Biglari asked only for more detailed reporting, making no other public demands in the letter. Cracker Barrel responded with a brief press release saying that it complied with SEC rules.

Biglari announces a proxy fight

A week later, on September 1, Biglari Holdings filed a 14A with the SEC giving formal notice under Cracker Barrel’s bylaws that the firm was nominating Biglari to the board at the 2011 annual shareholder meeting. (Previously Biglari had asked for two board seats—one for him and one for Philip Cooley, vice chairman of Biglari Holdings. Behind the scenes negotiations between Biglari and the company had evidently broken down; it became known that the two sides had been talking since June and that in July members of the board had traveled to Texas to meet with Biglari. The board declined Biglari and Cooley seats on the board, stating worries about a conflict of interest. In August, Woodhouse had offered Biglari the opportunity to suggest two independent candidates for the board—with a condition: That neither of his nominees could be affiliated with a restaurant company because it could create a conflict of interest. Biglari rejected the offer.) Biglari accused Cracker Barrel’s board of having “no real skin in the game” because, collectively, they owned less Cracker Barrel stock than did Biglari Holdings.16 He said he would pursue a proxy fight if the company did not accede to his demand for a board seat.

This time, Cracker Barrel answered with a detailed rebuttal on the same day, questioning Biglari’s motives and qualifications and accusing Biglari of mistreating the shareholders of Biglari Holdings by trying to create two classes of stock, which would have secured his control of the company, and trying to overpay himself. Cracker Barrel also highlighted its ongoing management and board transition to new leadership. In addition the board wrote, “Never in Cracker Barrel’s 42-year history [has the company] included a director who was a director or officer of another restaurant company, and such appointments would violate the Company’s Corporate Governance Guidelines.”17

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The showdown was on.

Biglari’s critique

Biglari made clear that he was not backing down: In September 2011, he received anti-trust approval under the Hart-Scott-Rodino Act to acquire up to 49.99% of Cracker Barrel’s common stock. He also set up a website called Enhance Cracker Barrel, where he posted his SEC filings along with his letters to management and shareholders. The first of the shareholder letters, dated September 12, reiterated his complaints about the company’s accounting and the board’s lack of share ownership. He wrote, “. . . I have invested about $100 million in the stock of Cracker Barrel whereas the entire Board since 2003 has spent a total of $251,600 in purchasing stock in the open market,”18 and “. . . we are not challenging the Cracker Barrel concept, each store having both a restaurant operation and a retail operation under one roof. However, we are challenging management’s failure to provide detailed data on the two segments.”19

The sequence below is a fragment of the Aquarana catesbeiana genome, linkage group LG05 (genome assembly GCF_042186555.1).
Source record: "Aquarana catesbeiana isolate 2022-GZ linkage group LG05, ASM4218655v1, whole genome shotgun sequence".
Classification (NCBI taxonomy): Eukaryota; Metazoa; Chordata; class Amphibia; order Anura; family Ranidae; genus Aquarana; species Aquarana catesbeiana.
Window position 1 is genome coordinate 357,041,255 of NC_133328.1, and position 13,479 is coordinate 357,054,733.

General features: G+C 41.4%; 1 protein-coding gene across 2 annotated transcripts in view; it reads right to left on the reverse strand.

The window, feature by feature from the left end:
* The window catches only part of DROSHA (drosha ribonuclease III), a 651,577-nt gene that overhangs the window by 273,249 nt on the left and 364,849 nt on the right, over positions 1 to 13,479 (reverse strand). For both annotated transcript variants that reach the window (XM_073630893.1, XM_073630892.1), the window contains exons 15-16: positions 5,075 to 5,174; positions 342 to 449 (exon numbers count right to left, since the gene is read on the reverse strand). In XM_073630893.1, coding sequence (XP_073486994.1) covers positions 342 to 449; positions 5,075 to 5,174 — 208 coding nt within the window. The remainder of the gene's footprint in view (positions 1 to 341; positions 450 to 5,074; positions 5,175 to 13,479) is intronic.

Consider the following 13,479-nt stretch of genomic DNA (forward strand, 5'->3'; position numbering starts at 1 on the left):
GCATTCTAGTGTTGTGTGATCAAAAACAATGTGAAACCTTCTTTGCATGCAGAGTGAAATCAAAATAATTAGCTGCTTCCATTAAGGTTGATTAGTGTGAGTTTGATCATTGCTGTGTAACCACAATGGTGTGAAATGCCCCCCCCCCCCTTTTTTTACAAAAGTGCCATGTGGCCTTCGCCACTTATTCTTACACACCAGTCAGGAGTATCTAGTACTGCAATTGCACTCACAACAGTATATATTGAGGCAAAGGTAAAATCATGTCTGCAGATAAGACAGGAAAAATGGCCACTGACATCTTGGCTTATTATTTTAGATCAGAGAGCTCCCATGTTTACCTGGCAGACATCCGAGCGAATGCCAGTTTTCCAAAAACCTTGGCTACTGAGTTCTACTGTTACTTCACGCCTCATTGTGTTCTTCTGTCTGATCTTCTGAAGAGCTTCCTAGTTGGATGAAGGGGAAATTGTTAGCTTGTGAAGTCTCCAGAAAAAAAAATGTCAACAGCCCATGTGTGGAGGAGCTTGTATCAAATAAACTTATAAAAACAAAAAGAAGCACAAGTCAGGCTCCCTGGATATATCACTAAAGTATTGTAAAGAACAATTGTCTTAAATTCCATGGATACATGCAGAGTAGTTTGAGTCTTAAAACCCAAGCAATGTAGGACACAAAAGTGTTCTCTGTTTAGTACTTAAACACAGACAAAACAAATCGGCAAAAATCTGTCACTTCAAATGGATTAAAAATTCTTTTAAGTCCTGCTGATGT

He chided Woodhouse and his team for “lackluster operating performance,” including “a failure to increase customer traffic in each of the last seven years.”20 He also chastised management for an “ill-advised” strategy of raising prices during the recession. He concluded that the strength of Cracker Barrel’s well-known brand had covered for the mistakes, adding: “The present proxy contest centers on placing a real owner on the board of a company with an A+ brand that has failed to produce A+ performance.”21

His critique arrived a day before Cracker Barrel reported its fiscal 2011 earnings on September 13. Sales had increased 1.2% over the prior year, while net income remained flat. Comparable restaurant traffic dropped by 2.0%; while comparable restaurant sales and comparable retail sales combined increased 0.2%. In a press release, Cochran said, “We are not satisfied with our sales and traffic results.” She added Cracker Barrel would introduce “more accessible entry price points on our menu” and underscored its affordability with a price-oriented marketing campaign.22

On September 23, the company moved to block Biglari from buying more stock on the open market. It adopted a shareholder rights plan, or poison pill. The poison pill would prevent a hostile investor from acquiring the company via open-market stock purchases without paying current shareholders a premium for control. Specifically, the plan gave existing shareholders the right to buy more shares if anyone acquired more than 10% of the company. The poison pill did not apply to fully financed all-cash offers, and the company stipulated that shareholders would have the right to approve or reject the plan at the annual meeting.